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Evaluating nitrogen utilization efficiency of nonpregnant dry cows offered solely fresh cut grass at maintenance levels

Stergiadis, S., Chen, X., Allen, M., Wills, D. and Yan, T. (2015) Evaluating nitrogen utilization efficiency of nonpregnant dry cows offered solely fresh cut grass at maintenance levels. Journal of Animal Science, 93 (2). pp. 709-720. ISSN 0021-8812

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To link to this item DOI: 10.2527/jas.2014-8197

Abstract/Summary

The present study aimed to identify key parameters influencing N utilization and develop prediction equations for manure N output (MN), feces N output (FN), and urine N output (UN). Data were obtained under a series of digestibility trials with nonpregnant dry cows fed fresh grass at maintenance level. Grass was cut from 8 different ryegrass swards measured from early to late maturity in 2007 and 2008 (2 primary growth, 3 first regrowth, and 3 second regrowth) and from 2 primary growth early maturity swards in 2009. Each grass was offered to a group of 4 cows and 2 groups were used in each of the 8 swards in 2007 and 2008 for daily measurements over 6 wk; the first group (first 3 wk) and the second group (last 3 wk) assessed early and late maturity grass, respectively. Average values of continuous 3-d data of N intake (NI) and output for individual cows ( = 464) and grass nutrient contents ( = 116) were used in the statistical analysis. Grass N content was positively related to GE and ME contents but negatively related to grass water-soluble carbohydrates (WSC), NDF, and ADF contents ( < 0.01), indicating that accounting for nutrient interrelations is a crucial aspect of N mitigation. Significantly greater ratios of UN:FN, UN:MN, and UN:NI were found with increased grass WSC contents and ratios of N:WSC, N:digestible OM in total DM (DOMD), and N:ME ( < 0.01). Greater NI, animal BW, and grass N contents and lower grass WSC, NDF, ADF, DOMD, and ME concentrations were significantly associated with greater MN, FN, and UN ( < 0.05). The present study highlighted that using grass lower in N and greater in fermentable energy in animals fed solely fresh grass at maintenance level can improve N utilization, reduce N outputs, and shift part of N excretion toward feces rather than urine. These outcomes are highly desirable in mitigation strategies to reduce nitrous oxide emissions from livestock. Equations predicting N output from BW and grass N content explained a similar amount of variability as using NI and grass chemical composition (excluding DOMD and ME), implying that parameters easily measurable in practice could be used for estimating N outputs. In a research environment, where grass DOMD and ME are likely to be available, their use to predict N outputs is highly recommended because they strongly improved of the equations in the current study.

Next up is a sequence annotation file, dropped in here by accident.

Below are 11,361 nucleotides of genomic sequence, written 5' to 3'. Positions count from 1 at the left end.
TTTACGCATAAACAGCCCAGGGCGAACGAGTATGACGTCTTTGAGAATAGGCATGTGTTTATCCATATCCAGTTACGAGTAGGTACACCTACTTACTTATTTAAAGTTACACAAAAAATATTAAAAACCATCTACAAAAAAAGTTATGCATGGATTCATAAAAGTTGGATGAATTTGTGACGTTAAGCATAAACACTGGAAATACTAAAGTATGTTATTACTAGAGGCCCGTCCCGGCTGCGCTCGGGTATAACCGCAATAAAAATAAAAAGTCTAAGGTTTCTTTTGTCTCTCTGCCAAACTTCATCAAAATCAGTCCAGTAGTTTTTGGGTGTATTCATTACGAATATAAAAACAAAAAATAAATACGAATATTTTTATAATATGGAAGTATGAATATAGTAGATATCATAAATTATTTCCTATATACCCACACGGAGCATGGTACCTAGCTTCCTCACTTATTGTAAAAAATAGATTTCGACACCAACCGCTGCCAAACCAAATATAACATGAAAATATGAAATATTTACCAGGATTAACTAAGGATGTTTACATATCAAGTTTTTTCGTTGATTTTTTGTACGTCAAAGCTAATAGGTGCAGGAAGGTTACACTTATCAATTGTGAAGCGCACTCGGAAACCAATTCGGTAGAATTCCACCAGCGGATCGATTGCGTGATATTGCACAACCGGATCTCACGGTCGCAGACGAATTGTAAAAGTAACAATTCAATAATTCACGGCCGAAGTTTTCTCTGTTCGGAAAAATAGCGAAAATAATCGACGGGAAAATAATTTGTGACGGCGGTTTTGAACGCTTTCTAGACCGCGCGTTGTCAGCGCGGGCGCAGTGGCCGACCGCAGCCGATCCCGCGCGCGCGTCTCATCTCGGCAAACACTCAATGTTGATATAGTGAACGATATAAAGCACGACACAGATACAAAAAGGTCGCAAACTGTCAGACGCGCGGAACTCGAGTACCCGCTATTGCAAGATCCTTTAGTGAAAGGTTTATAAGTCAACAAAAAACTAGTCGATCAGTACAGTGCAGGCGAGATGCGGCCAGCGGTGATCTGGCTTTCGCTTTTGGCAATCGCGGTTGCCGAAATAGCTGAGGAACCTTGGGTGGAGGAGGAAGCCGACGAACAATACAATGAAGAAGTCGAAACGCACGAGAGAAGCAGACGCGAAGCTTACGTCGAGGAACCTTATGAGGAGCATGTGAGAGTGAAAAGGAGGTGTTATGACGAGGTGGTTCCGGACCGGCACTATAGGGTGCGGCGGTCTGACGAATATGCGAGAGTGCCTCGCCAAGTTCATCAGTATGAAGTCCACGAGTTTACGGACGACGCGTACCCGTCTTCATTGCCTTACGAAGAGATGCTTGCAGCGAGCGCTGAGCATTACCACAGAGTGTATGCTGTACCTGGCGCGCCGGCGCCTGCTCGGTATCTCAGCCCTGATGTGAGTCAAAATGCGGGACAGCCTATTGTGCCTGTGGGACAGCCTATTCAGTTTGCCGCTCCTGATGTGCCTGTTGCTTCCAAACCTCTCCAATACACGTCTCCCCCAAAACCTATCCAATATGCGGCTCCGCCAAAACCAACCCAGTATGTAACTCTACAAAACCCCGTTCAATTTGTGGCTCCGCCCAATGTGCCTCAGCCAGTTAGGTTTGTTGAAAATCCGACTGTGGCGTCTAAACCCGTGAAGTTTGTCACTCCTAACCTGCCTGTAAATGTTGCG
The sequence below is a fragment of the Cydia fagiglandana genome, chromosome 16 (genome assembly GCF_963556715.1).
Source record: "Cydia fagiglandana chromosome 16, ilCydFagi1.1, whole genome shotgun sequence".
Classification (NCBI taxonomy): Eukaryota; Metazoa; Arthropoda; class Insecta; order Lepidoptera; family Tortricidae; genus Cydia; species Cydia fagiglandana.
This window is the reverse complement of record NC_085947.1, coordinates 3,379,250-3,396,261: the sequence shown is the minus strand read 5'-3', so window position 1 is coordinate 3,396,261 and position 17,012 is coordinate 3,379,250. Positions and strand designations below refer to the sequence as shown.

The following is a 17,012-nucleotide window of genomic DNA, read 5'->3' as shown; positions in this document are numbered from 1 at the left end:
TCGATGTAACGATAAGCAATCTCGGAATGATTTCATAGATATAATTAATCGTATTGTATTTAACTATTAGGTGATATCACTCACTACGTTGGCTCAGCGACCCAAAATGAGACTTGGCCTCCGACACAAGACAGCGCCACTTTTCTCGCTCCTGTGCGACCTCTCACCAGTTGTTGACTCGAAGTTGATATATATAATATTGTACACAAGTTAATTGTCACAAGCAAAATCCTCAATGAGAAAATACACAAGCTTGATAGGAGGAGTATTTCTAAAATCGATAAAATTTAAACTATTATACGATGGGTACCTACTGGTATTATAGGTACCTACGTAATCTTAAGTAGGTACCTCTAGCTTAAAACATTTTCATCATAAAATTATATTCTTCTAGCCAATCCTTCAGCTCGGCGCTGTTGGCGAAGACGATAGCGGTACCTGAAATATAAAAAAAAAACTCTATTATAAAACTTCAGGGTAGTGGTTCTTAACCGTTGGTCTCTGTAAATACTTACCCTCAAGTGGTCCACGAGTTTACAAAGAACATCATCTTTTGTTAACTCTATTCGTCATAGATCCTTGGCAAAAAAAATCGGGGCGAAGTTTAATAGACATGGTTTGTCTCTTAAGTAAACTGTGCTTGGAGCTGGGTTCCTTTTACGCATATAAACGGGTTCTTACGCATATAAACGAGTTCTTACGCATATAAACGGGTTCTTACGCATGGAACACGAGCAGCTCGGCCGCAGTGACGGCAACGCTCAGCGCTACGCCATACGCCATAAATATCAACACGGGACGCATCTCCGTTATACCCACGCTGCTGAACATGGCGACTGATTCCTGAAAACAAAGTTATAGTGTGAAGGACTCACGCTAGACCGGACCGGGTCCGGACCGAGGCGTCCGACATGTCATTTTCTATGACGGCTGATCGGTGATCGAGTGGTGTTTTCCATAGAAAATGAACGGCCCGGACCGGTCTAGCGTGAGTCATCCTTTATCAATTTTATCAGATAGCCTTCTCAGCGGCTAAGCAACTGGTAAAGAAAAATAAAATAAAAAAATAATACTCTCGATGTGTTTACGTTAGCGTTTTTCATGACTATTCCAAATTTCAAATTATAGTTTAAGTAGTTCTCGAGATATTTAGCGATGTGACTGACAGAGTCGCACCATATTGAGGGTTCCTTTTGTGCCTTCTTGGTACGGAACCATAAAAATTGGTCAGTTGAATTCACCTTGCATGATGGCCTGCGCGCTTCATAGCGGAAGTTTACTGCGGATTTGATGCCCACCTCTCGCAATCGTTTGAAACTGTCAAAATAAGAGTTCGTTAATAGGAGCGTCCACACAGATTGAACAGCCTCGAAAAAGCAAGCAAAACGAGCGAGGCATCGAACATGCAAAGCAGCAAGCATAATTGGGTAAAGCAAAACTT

Item Type:Article
Refereed:Yes
Divisions:Faculty of Life Sciences > School of Agriculture, Policy and Development > Food Production and Quality Division > Animal, Dairy and Food Chain Sciences (ADFCS)
ID Code:42196
Publisher:American Society of Animal Science

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